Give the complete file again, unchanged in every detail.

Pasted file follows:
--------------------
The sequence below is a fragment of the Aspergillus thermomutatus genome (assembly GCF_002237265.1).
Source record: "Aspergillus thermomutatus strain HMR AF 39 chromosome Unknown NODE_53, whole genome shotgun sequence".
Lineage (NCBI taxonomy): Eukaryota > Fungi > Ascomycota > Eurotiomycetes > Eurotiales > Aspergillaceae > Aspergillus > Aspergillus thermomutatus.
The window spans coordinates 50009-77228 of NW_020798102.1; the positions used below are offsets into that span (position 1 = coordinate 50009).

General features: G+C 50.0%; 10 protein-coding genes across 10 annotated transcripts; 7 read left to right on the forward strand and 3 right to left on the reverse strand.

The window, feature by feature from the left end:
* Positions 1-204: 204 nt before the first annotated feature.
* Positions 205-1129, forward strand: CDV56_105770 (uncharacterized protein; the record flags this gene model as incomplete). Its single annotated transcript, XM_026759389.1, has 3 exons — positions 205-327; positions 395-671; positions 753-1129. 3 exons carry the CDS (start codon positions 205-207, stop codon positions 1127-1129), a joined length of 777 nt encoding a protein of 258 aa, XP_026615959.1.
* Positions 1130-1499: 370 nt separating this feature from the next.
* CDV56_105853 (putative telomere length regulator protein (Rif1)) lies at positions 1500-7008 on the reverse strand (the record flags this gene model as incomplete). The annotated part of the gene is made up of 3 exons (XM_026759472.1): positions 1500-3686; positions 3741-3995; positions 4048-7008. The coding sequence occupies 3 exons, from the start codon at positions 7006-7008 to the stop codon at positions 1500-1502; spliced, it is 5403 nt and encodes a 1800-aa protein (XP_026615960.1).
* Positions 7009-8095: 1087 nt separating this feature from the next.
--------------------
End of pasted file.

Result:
The sequence below is a fragment of the Aspergillus thermomutatus genome (assembly GCF_002237265.1).
Source record: "Aspergillus thermomutatus strain HMR AF 39 chromosome Unknown NODE_53, whole genome shotgun sequence".
Lineage (NCBI taxonomy): Eukaryota > Fungi > Ascomycota > Eurotiomycetes > Eurotiales > Aspergillaceae > Aspergillus > Aspergillus thermomutatus.
The window spans coordinates 50009-77228 of NW_020798102.1; the positions used below are offsets into that span (position 1 = coordinate 50009).

General features: G+C 50.0%; 10 protein-coding genes across 10 annotated transcripts; 7 read left to right on the forward strand and 3 right to left on the reverse strand.

The window, feature by feature from the left end:
* Positions 1-204: 204 nt before the first annotated feature.
* Positions 205-1129, forward strand: CDV56_105770 (uncharacterized protein; the record flags this gene model as incomplete). Its single annotated transcript, XM_026759389.1, has 3 exons — positions 205-327; positions 395-671; positions 753-1129. 3 exons carry the CDS (start codon positions 205-207, stop codon positions 1127-1129), a joined length of 777 nt encoding a protein of 258 aa, XP_026615959.1.
* Positions 1130-1499: 370 nt separating this feature from the next.
* CDV56_105853 (putative telomere length regulator protein (Rif1)) lies at positions 1500-7008 on the reverse strand (the record flags this gene model as incomplete). The annotated part of the gene is made up of 3 exons (XM_026759472.1): positions 1500-3686; positions 3741-3995; positions 4048-7008. The coding sequence occupies 3 exons, from the start codon at positions 7006-7008 to the stop codon at positions 1500-1502; spliced, it is 5403 nt and encodes a 1800-aa protein (XP_026615960.1).
* Positions 7009-8095: 1087 nt separating this feature from the next.